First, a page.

Is it smart to use dollar cost averaging to buy Bitcoin?

Man sitting at a desk facing his computer screen and holding a coin representing discussion by the RBA Governor about cryptocurrency and digital tokens

Man sitting at a desk facing his computer screen and holding a coin representing discussion by the RBA Governor about cryptocurrency and digital tokens

Dollar-cost averaging (DCA) is a popular method of investing. It takes the ‘when should I invest?’ question out of the equation. It does so by using a consistent pattern of investing to achieve a smooth cost base over time.

For example, a simple dollar-cost averaging strategy would involve an investor consistently investing say, $500 a month, into an investment, regardless of its pricing. This ensures that you get an ‘average’ entry price over time, negating the need to worry about ‘buying at the top’.

Investors can use a DCA strategy on almost anything, including index funds and individual shares. And yes, even cryptocurrencies like Bitcoin (CRYPTO: BTC).

A DCA strategy is arguably well-suited to an asset like Bitcoin. Bitcoin is, of course, infamously volatile. In just the past year, it has traded as high as US$67,500 and as low as US$19,000.

Rather than dealing with those kinds of extremes, investors who use a DCA will instead bypass this volatility to a degree, and put their investment on ‘autopilot’.

But is a dollar-cost averaging strategy really a good idea for something like Bitcoin?

When to use a dollar-cost averaging strategy for Bitcoin

Well, at least one expert investor thinks so. According to reporting in The New York Times, Cory Klippenstein has some newfound crypto fame. He reportedly became a bit of a name in the crypto world when he called out the “scam” of cryptocurrency Terra (CRYPTO: LUNA). Luna sensationally crashed earlier this year.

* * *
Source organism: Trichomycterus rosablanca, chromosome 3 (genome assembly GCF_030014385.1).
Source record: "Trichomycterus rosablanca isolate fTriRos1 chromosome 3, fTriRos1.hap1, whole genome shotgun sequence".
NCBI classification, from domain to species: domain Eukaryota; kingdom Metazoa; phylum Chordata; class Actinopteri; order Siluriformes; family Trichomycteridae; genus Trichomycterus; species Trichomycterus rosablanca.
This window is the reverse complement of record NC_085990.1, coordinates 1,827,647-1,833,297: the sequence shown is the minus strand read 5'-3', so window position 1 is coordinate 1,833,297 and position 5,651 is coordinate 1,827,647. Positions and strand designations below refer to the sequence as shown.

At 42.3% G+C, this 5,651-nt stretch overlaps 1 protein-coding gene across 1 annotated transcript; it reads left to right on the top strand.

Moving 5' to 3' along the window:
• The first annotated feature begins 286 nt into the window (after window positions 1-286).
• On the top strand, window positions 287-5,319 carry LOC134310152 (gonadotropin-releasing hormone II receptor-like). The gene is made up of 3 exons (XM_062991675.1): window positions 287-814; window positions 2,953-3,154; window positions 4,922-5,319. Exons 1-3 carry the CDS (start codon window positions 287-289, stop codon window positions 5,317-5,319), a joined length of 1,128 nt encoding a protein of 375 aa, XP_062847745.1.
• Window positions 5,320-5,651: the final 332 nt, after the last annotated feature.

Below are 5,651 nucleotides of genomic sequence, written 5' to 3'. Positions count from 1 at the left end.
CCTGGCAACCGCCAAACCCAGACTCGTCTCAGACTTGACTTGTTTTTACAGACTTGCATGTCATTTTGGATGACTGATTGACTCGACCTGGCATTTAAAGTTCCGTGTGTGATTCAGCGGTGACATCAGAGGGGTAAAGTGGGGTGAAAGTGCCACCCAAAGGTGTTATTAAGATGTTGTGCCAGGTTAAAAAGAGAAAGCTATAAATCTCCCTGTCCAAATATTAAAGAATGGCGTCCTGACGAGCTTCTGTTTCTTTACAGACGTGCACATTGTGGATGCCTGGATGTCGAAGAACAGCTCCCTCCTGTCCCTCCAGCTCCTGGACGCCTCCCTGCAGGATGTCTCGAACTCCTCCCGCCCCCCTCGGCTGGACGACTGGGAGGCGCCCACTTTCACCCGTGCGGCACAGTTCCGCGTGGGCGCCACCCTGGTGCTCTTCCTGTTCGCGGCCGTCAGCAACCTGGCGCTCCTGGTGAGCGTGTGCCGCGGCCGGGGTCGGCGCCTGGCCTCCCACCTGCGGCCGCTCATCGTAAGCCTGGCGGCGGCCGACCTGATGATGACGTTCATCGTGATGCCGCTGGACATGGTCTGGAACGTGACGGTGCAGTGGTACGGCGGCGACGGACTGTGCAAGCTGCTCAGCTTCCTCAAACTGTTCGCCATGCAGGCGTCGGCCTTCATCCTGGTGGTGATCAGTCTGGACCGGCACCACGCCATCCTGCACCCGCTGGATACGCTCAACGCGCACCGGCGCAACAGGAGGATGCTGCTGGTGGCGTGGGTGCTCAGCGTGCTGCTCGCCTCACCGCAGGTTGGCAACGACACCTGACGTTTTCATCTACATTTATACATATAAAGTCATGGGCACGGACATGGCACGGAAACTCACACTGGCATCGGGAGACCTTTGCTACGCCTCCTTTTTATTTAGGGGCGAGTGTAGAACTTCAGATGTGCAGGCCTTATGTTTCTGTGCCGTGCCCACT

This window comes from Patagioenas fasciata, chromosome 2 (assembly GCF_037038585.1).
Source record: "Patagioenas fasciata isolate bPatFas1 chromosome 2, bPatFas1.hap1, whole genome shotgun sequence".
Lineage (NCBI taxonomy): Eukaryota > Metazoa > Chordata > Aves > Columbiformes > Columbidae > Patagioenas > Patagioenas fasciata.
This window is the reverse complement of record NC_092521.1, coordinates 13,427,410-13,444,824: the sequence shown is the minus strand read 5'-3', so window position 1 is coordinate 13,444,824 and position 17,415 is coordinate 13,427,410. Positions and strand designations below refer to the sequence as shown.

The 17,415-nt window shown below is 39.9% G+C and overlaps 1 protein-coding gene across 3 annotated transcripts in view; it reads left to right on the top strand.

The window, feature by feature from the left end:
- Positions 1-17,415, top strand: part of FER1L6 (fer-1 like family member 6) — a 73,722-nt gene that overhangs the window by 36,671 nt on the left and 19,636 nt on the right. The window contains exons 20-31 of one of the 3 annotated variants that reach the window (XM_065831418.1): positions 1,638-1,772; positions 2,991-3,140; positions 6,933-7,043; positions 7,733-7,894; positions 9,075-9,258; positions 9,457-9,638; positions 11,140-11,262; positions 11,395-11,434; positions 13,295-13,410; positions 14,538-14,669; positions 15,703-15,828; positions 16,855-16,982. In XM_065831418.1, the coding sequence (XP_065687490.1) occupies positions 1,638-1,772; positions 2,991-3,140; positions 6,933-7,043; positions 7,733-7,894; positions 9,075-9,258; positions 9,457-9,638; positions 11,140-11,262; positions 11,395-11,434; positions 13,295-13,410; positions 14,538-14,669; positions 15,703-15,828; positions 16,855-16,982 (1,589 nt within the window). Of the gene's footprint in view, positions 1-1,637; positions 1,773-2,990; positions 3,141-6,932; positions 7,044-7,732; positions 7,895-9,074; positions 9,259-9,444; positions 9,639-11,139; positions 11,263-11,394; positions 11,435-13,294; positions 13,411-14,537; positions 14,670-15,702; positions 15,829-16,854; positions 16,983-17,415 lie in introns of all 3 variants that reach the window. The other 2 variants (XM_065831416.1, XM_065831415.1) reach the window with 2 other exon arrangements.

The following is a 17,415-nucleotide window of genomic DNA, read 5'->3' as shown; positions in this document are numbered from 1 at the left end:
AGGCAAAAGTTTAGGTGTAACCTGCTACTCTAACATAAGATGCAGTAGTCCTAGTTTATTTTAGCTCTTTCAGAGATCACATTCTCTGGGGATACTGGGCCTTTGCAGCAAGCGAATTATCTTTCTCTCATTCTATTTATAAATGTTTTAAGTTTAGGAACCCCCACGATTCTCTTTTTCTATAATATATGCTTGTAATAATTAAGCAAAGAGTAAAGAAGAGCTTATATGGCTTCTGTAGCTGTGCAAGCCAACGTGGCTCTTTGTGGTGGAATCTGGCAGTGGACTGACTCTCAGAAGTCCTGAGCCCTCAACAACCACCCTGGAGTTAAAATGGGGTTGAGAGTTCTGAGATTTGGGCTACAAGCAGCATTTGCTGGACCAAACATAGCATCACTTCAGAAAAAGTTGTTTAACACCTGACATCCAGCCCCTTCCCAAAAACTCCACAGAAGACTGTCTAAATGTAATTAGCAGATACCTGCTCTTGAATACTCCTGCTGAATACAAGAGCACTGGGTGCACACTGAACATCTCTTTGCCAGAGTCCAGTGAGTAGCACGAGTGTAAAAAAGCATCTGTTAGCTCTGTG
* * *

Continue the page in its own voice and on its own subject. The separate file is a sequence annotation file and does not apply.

Klippenstein runs a Bitcoin company called Swan Bitcoin. It is built on his ‘Bitcoin maximalist’ faith that one day the cryptocurrency “will transform the financial system even as fraud pervades the rest of the crypto ecosystem”.

Swan Bitcoin reportedly caters to “wealthy families, businesses and retail traders to set up Bitcoin investment plans, often through an automatic purchasing program”. This dollar-cost averaging strategy is one that Klippenstein uses himself.

According to the report, he “invests a portion of his own savings in Bitcoin every day” and “has continued to buy at the same rate throughout the downturn” of the past few months.

So that’s at least one advocate of a DCA strategy for Bitcoin. Something to consider for any reader who wants to jump aboard the crypto train, but finds the volatility that comes with it offputting.

The post Is it smart to use dollar cost averaging to buy Bitcoin? appeared first on The Motley Fool Australia.

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Motley Fool contributor Sebastian Bowen has positions in Bitcoin. The Motley Fool Australia’s parent company Motley Fool Holdings Inc. has positions in and has recommended Bitcoin. The Motley Fool Australia owns and has recommended Bitcoin. The Motley Fool has a disclosure policy. This article contains general investment advice only (under AFSL 400691). Authorised by Scott Phillips.

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